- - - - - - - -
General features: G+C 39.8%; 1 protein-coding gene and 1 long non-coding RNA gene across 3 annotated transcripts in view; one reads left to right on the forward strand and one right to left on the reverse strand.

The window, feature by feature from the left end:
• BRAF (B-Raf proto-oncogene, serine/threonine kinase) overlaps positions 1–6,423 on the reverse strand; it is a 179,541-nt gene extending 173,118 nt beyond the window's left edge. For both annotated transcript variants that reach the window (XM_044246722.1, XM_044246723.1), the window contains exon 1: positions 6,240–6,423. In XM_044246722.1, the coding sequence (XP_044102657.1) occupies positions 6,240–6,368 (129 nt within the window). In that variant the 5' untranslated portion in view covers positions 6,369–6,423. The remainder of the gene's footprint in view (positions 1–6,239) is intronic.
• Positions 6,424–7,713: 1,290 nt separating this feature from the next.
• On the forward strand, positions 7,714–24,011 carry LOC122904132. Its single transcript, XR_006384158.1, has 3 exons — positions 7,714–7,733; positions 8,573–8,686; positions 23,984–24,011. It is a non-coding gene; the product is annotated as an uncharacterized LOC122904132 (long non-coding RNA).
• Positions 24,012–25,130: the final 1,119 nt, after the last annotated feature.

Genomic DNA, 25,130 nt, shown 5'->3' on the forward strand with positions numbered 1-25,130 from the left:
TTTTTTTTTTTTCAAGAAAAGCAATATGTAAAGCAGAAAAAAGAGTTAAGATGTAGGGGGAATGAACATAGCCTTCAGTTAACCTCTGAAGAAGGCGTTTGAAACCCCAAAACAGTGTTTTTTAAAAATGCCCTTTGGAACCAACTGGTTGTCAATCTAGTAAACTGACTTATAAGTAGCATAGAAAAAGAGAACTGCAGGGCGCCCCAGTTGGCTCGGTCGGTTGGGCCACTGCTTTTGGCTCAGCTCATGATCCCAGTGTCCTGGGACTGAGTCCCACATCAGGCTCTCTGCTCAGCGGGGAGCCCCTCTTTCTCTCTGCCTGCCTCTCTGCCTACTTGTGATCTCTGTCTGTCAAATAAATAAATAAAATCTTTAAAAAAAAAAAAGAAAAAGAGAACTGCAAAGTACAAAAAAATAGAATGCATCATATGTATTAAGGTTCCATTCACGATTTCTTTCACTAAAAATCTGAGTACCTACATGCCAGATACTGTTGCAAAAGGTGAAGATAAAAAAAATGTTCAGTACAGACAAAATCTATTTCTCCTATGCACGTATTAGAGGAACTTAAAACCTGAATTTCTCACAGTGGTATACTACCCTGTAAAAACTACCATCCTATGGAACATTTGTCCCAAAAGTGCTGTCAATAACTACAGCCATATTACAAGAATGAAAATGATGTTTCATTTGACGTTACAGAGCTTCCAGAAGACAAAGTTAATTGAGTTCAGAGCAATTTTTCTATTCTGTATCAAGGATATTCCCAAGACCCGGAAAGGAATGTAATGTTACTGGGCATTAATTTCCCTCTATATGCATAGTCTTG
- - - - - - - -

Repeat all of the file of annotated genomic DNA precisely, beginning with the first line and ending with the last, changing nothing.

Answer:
General features: G+C 39.8%; 1 protein-coding gene and 1 long non-coding RNA gene across 3 annotated transcripts in view; one reads left to right on the forward strand and one right to left on the reverse strand.

The window, feature by feature from the left end:
• BRAF (B-Raf proto-oncogene, serine/threonine kinase) overlaps positions 1–6,423 on the reverse strand; it is a 179,541-nt gene extending 173,118 nt beyond the window's left edge. For both annotated transcript variants that reach the window (XM_044246722.1, XM_044246723.1), the window contains exon 1: positions 6,240–6,423. In XM_044246722.1, the coding sequence (XP_044102657.1) occupies positions 6,240–6,368 (129 nt within the window). In that variant the 5' untranslated portion in view covers positions 6,369–6,423. The remainder of the gene's footprint in view (positions 1–6,239) is intronic.
• Positions 6,424–7,713: 1,290 nt separating this feature from the next.
• On the forward strand, positions 7,714–24,011 carry LOC122904132. Its single transcript, XR_006384158.1, has 3 exons — positions 7,714–7,733; positions 8,573–8,686; positions 23,984–24,011. It is a non-coding gene; the product is annotated as an uncharacterized LOC122904132 (long non-coding RNA).
• Positions 24,012–25,130: the final 1,119 nt, after the last annotated feature.

Genomic DNA, 25,130 nt, shown 5'->3' on the forward strand with positions numbered 1-25,130 from the left:
TTTTTTTTTTTTCAAGAAAAGCAATATGTAAAGCAGAAAAAAGAGTTAAGATGTAGGGGGAATGAACATAGCCTTCAGTTAACCTCTGAAGAAGGCGTTTGAAACCCCAAAACAGTGTTTTTTAAAAATGCCCTTTGGAACCAACTGGTTGTCAATCTAGTAAACTGACTTATAAGTAGCATAGAAAAAGAGAACTGCAGGGCGCCCCAGTTGGCTCGGTCGGTTGGGCCACTGCTTTTGGCTCAGCTCATGATCCCAGTGTCCTGGGACTGAGTCCCACATCAGGCTCTCTGCTCAGCGGGGAGCCCCTCTTTCTCTCTGCCTGCCTCTCTGCCTACTTGTGATCTCTGTCTGTCAAATAAATAAATAAAATCTTTAAAAAAAAAAAAGAAAAAGAGAACTGCAAAGTACAAAAAAATAGAATGCATCATATGTATTAAGGTTCCATTCACGATTTCTTTCACTAAAAATCTGAGTACCTACATGCCAGATACTGTTGCAAAAGGTGAAGATAAAAAAAATGTTCAGTACAGACAAAATCTATTTCTCCTATGCACGTATTAGAGGAACTTAAAACCTGAATTTCTCACAGTGGTATACTACCCTGTAAAAACTACCATCCTATGGAACATTTGTCCCAAAAGTGCTGTCAATAACTACAGCCATATTACAAGAATGAAAATGATGTTTCATTTGACGTTACAGAGCTTCCAGAAGACAAAGTTAATTGAGTTCAGAGCAATTTTTCTATTCTGTATCAAGGATATTCCCAAGACCCGGAAAGGAATGTAATGTTACTGGGCATTAATTTCCCTCTATATGCATAGTCTTG